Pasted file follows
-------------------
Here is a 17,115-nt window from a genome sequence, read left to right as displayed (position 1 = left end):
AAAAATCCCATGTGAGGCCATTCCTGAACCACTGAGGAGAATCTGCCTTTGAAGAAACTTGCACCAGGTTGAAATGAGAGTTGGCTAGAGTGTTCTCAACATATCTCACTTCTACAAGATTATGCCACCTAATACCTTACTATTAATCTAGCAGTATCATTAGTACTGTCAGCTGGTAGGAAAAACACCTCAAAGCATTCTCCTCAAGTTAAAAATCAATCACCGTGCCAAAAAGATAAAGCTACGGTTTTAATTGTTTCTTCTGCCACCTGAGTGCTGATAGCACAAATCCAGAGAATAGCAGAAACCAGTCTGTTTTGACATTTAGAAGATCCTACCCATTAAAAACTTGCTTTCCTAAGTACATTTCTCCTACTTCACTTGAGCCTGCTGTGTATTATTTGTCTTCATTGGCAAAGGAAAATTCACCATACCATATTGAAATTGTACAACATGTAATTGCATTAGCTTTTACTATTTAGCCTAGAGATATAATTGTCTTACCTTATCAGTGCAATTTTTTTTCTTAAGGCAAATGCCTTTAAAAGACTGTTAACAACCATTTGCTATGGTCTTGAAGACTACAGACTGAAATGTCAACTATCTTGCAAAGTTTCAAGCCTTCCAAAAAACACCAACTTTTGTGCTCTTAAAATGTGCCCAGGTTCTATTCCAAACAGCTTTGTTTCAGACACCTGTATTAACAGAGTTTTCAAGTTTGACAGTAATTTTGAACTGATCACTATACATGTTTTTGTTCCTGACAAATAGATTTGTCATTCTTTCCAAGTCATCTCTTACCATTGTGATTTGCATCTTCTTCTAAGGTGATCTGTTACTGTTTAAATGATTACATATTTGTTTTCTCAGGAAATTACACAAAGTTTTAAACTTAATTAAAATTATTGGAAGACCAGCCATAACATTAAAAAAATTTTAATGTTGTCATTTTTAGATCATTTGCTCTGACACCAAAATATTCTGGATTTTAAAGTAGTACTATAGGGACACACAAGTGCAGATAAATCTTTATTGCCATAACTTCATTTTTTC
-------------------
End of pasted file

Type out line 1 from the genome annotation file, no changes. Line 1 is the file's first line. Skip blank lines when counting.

Here is a 17,115-nt window from a genome sequence, read left to right as displayed (position 1 = left end):